The gas vapors come from missing the spout, or when you are filling the spout the vapors are surrounding the filler hole and making contact with the plastic. The vapors also find their way out of areas that bolt into the plastic, like the petcock, or a loose cap. The fuel does not find it's way through the plastic. If it did, there would be some regulation against plastic tanks as those external vapors could combust from a spark. The stickers come off due to a capillary effect that wisks the fuel to the edges of the stickers if you accidentally spill gas on the tank. The gas breaks the glues bond. You can paint your tanks and it should be fine. I painted an XR200 tank about 10 years ago. No paint has bubbled peeled, or anything else. You just have to prep the surface well. Also, I painted my tank before FUSION was around. This FUSION paint actually is supposed to form a BOND with the plastic. Not just like it's sitting on the surface.

Also, tires are not air tight. The valve stems are a mechanical device and corrode. That corrosion lets air slip past. Also the spring in the stem being corroded doesn't have enough force to close 100%. If it's not the stem, the rubber on the bead may have imperfections allowing air to pass. The wheels may also be defective. The gas tank is the same way. It is what is connected that allows gas to escape.

  • BrandonW

Posted August 29, 2003 - 07:01 AM

#16

If it's not air tight, then how can it be water proof. Think about it!!!




I am no scientist, but looking at H2O, it comes in three forms; ice (solid), liquid (water) and vapor (steam). When solid, it takes up the most space, and the least when in vapor, as the molecules are in no definite shape. Maybe the holes are small enough to allow passage of some vapors, yet not big enough to allow passage of gas in the liquid form?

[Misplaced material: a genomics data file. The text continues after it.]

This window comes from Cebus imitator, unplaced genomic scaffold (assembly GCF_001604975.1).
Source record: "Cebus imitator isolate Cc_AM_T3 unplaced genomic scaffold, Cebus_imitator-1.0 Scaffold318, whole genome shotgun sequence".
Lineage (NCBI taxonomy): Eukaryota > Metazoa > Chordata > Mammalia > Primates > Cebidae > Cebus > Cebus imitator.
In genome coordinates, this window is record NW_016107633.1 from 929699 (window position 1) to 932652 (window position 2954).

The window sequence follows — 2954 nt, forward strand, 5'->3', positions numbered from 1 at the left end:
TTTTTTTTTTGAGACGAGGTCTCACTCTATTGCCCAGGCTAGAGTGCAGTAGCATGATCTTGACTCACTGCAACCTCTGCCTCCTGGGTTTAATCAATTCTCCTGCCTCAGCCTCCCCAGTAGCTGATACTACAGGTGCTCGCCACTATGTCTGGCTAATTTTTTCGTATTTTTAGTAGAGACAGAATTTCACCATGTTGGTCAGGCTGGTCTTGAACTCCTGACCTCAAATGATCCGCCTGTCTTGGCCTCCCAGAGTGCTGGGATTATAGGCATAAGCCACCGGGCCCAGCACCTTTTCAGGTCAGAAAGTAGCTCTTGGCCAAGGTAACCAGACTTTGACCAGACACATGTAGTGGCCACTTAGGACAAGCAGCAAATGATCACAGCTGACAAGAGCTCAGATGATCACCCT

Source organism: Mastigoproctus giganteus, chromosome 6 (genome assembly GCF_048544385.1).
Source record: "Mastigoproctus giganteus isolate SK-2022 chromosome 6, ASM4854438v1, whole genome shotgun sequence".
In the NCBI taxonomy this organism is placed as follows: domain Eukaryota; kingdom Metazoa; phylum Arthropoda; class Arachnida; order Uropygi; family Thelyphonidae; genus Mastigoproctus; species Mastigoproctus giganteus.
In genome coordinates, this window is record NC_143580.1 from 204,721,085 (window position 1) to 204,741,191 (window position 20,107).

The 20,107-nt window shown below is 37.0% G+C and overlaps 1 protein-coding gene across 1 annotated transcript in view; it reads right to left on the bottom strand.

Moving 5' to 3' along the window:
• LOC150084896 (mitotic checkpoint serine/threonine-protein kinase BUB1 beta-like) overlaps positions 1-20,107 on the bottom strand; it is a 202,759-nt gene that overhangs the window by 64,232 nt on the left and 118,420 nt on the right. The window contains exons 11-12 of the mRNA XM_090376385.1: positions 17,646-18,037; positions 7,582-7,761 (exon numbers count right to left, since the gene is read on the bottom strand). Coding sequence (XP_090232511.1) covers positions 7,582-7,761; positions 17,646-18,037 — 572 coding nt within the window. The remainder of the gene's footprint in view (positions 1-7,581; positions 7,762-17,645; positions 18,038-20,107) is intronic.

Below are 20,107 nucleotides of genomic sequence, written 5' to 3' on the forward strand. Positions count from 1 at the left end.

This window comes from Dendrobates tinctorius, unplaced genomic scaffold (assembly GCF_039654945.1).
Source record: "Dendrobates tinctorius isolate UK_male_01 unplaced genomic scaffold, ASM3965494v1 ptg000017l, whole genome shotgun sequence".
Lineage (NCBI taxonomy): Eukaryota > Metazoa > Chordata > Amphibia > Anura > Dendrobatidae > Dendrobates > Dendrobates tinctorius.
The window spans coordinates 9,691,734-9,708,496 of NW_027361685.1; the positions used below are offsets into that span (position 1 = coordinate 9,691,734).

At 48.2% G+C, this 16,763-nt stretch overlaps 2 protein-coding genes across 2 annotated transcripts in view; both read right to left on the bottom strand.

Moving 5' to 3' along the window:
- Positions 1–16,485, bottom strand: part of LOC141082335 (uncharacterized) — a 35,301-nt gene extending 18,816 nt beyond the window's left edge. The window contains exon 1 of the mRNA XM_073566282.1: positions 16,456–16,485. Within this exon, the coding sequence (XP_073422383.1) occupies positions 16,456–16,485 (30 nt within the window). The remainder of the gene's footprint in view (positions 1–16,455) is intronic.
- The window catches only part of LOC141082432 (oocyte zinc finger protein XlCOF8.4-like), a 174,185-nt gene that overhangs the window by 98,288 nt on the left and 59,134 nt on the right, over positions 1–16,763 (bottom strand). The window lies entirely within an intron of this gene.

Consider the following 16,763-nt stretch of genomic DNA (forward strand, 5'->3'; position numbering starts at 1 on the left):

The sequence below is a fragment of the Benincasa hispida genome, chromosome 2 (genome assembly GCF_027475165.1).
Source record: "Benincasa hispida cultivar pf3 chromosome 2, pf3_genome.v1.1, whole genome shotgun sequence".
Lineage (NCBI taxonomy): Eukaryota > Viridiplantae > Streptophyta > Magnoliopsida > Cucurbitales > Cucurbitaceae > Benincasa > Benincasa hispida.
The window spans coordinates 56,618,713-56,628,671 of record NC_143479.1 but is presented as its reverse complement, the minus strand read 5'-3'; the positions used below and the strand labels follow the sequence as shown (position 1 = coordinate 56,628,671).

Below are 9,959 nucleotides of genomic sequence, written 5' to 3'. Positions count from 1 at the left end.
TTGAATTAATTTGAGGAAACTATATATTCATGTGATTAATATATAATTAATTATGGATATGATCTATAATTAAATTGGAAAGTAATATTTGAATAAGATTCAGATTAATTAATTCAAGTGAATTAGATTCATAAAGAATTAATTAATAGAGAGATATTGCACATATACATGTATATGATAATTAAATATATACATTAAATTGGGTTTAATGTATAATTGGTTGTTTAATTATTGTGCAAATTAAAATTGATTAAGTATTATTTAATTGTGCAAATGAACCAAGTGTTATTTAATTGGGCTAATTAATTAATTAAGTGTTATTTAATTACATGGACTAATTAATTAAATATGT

• ToSlow2Care

Posted August 29, 2003 - 07:11 AM

#17

it's called a hydro-phobic Filter. it is a material that allows air to pass through it but does not allow watter to patt through. the water molicules are too large to pass through the material because they are H2O air is a maixture not chemically bonded together of O2, N2, CO2, CO, and numeroous other things.

(info provided by fathers Medical device manufacturing company) :D

NERD ALERT - Excessive Nerdage - GEEK!!!!!!!! :)

  • SBG

Posted August 29, 2003 - 10:09 AM

#18

Check the TTR BB for a pic of a 125 with black Fusion paint. Looks cool.

  • jchantzWR400F

Posted August 29, 2003 - 01:43 PM

#19

If it's not air tight, then how can it be water proof. Think about it!!!




I am no scientist, but looking at H2O, it comes in three forms; ice (solid), liquid (water) and vapor (steam). When solid, it takes up the most space, and the least when in vapor, as the molecules are in no definite shape. Maybe the holes are small enough to allow passage of some vapors, yet not big enough to allow passage of gas in the liquid form?




So, you're saying that there must be holes in the molded plastic.

  • jchantzWR400F

Posted August 29, 2003 - 01:49 PM

#20

OK, you guys gotta see the TTR. I think it looks good. I just wonder about the durability. But, at $4 per can, even if you had to touch up once in a while, it wouldn't be too bad.